TEFL Teacher

Average Salary: £18,000 - £23,000
Competition: LOW-MID
Years Experience: 0 years

“Maintain a strong drive to deliver good classes but remain relaxed.”

Matt, TEFL Teacher

Job Summary

Without the abbreviations being a TEFL Teacher really does what it says on the tin. TEFL stands for Teaching English as a Foreign Language. They aim to teach adults and children whose first or main language is not English. This can be taught in the UK or abroad. Have you ever dreamt of living in a different country? Pack your suitcase, this could be a good opportunity to do just that!


As a TEFL Teacher you may be expected to do the following:

  • Managing a classroom of different age groups
  • Planning and preparing lessons and examinations
  • Delivering intriguing and engaging lessons
  • Use a variety of techniques to develop students’ understanding of English grammar, structure and pronunciation
  • Adapting classes to students’ requirements
  • Studying students’ language development, providing regular reports on their progress
  • Marking work whilst providing appropriate feedback and encouragement

Key Skills & Characteristics

A TEFL Teacher should:

  • Have a strong grasp of grammatical English
  • Have a friendly but confident manner
  • Be able to plan and organise effectively
  • Have excellent verbal, written and listening skills
  • Be patient in dealing with students of different learning abilities
  • Be energetic to engage students to learn effectively

Entry Routes

You would have thought that you would have to study a modern language to become a TEFL Teacher. But lucky for you, you’re wrong! Teaching English to students of other languages is open for all graduates to pursue. But obviously, doing a degree in English, Education Studies or Modern Languages would definitely be useful.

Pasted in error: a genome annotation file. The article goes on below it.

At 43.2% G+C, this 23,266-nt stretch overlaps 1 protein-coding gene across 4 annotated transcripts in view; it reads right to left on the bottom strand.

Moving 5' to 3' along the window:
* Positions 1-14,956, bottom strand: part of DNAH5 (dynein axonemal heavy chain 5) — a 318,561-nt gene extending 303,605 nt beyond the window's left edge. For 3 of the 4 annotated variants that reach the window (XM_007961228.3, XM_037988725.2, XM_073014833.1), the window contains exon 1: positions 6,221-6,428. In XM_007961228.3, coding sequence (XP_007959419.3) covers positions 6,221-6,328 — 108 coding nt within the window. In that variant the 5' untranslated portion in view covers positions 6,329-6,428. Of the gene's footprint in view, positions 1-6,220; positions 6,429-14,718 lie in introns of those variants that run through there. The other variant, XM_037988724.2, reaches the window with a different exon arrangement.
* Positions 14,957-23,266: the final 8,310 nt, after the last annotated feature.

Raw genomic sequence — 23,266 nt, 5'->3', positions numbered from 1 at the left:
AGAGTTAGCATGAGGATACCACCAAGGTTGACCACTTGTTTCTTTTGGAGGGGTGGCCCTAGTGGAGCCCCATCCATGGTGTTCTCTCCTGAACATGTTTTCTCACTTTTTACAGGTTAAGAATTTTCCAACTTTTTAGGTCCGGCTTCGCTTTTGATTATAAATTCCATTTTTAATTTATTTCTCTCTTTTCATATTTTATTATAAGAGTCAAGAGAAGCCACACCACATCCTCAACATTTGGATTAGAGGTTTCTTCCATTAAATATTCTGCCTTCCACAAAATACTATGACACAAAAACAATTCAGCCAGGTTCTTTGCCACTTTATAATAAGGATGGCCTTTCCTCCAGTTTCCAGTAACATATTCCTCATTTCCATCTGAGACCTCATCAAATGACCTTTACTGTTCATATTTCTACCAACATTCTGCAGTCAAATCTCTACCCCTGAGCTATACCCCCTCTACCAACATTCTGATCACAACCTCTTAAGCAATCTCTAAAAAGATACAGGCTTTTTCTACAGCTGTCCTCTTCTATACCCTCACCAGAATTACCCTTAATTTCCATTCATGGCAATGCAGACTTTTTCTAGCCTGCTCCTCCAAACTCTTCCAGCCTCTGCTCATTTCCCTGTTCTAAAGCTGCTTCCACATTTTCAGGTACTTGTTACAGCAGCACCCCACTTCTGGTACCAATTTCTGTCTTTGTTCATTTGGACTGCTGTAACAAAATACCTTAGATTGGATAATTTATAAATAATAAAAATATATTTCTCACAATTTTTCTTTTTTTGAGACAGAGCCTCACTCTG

Though it's highly recommended to obtain a Certificate of English Language Teaching to Adults (CELTA) awarded by Cambridge ESOL or a Certificate in Teaching English to Speakers of Other Languages (CertTESOL) awarded by Trinity College London. Most employers will expect you to hold one of them

Matt studied a degree in History, but did his CELTA qualification and now teaches students in sunny Spain! How lovely.

Job Progression

TEFL Teacher

Senior TEFL Teacher

Advice From Our Experts

Top Tip

“Maintain a strong drive to deliver good classes but remain relaxed. I am teaching much better than before simply because I am calmer and thus create a more natural environment.”

- Matt, TEFL Teacher, on delivery of a lesson.

The Good

  • Opportunity - Access to employment opportunities globally
  • New People - Conversing with people of different backgrounds
  • Rewarding - Being a part of developing someone’s skills is very rewarding

The Bad

  • Difficult Students - Dealing with difficult students who are uninterested
  • Not being the Student - Not being the person learning the new language
  • Developing Relationships - Student relations can be challenging because of the language barrier